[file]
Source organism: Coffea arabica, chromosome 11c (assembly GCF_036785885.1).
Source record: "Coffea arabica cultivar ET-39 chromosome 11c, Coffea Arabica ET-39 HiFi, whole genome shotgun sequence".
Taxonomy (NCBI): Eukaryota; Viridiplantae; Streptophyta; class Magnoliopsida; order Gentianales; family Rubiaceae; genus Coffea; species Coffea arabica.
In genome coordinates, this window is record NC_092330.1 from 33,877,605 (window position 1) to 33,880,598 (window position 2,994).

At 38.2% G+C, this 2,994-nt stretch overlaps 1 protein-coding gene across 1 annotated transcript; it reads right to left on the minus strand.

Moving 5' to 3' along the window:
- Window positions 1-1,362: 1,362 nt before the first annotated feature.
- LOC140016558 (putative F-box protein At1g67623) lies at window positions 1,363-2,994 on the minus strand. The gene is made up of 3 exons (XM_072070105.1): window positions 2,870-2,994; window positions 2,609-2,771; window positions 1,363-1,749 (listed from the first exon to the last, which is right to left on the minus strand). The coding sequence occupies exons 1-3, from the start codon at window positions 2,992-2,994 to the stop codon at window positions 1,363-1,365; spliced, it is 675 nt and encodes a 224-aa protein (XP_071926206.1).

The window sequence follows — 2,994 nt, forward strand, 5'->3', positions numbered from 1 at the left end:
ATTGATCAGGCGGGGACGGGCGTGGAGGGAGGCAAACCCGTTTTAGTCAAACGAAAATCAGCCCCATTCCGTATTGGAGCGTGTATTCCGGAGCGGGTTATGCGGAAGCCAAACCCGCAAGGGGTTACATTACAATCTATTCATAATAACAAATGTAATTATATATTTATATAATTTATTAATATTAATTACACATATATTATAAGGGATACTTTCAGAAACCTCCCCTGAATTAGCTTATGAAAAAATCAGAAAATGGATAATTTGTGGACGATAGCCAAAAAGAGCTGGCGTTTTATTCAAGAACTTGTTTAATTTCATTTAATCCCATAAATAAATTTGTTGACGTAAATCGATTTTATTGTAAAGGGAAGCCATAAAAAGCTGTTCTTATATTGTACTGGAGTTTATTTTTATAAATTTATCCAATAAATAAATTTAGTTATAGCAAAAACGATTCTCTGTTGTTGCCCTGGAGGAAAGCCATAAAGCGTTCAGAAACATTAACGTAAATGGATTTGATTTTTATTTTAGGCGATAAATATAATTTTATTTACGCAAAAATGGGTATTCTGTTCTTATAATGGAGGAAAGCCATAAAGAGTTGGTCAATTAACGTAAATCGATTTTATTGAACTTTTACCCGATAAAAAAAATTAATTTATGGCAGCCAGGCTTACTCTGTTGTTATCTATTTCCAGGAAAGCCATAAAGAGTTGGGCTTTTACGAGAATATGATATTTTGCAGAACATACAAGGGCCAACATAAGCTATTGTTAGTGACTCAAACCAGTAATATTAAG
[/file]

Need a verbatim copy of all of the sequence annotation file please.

Source organism: Coffea arabica, chromosome 11c (assembly GCF_036785885.1).
Source record: "Coffea arabica cultivar ET-39 chromosome 11c, Coffea Arabica ET-39 HiFi, whole genome shotgun sequence".
Taxonomy (NCBI): Eukaryota; Viridiplantae; Streptophyta; class Magnoliopsida; order Gentianales; family Rubiaceae; genus Coffea; species Coffea arabica.
In genome coordinates, this window is record NC_092330.1 from 33,877,605 (window position 1) to 33,880,598 (window position 2,994).

At 38.2% G+C, this 2,994-nt stretch overlaps 1 protein-coding gene across 1 annotated transcript; it reads right to left on the minus strand.

Moving 5' to 3' along the window:
- Window positions 1-1,362: 1,362 nt before the first annotated feature.
- LOC140016558 (putative F-box protein At1g67623) lies at window positions 1,363-2,994 on the minus strand. The gene is made up of 3 exons (XM_072070105.1): window positions 2,870-2,994; window positions 2,609-2,771; window positions 1,363-1,749 (listed from the first exon to the last, which is right to left on the minus strand). The coding sequence occupies exons 1-3, from the start codon at window positions 2,992-2,994 to the stop codon at window positions 1,363-1,365; spliced, it is 675 nt and encodes a 224-aa protein (XP_071926206.1).

The window sequence follows — 2,994 nt, forward strand, 5'->3', positions numbered from 1 at the left end:
ATTGATCAGGCGGGGACGGGCGTGGAGGGAGGCAAACCCGTTTTAGTCAAACGAAAATCAGCCCCATTCCGTATTGGAGCGTGTATTCCGGAGCGGGTTATGCGGAAGCCAAACCCGCAAGGGGTTACATTACAATCTATTCATAATAACAAATGTAATTATATATTTATATAATTTATTAATATTAATTACACATATATTATAAGGGATACTTTCAGAAACCTCCCCTGAATTAGCTTATGAAAAAATCAGAAAATGGATAATTTGTGGACGATAGCCAAAAAGAGCTGGCGTTTTATTCAAGAACTTGTTTAATTTCATTTAATCCCATAAATAAATTTGTTGACGTAAATCGATTTTATTGTAAAGGGAAGCCATAAAAAGCTGTTCTTATATTGTACTGGAGTTTATTTTTATAAATTTATCCAATAAATAAATTTAGTTATAGCAAAAACGATTCTCTGTTGTTGCCCTGGAGGAAAGCCATAAAGCGTTCAGAAACATTAACGTAAATGGATTTGATTTTTATTTTAGGCGATAAATATAATTTTATTTACGCAAAAATGGGTATTCTGTTCTTATAATGGAGGAAAGCCATAAAGAGTTGGTCAATTAACGTAAATCGATTTTATTGAACTTTTACCCGATAAAAAAAATTAATTTATGGCAGCCAGGCTTACTCTGTTGTTATCTATTTCCAGGAAAGCCATAAAGAGTTGGGCTTTTACGAGAATATGATATTTTGCAGAACATACAAGGGCCAACATAAGCTATTGTTAGTGACTCAAACCAGTAATATTAAG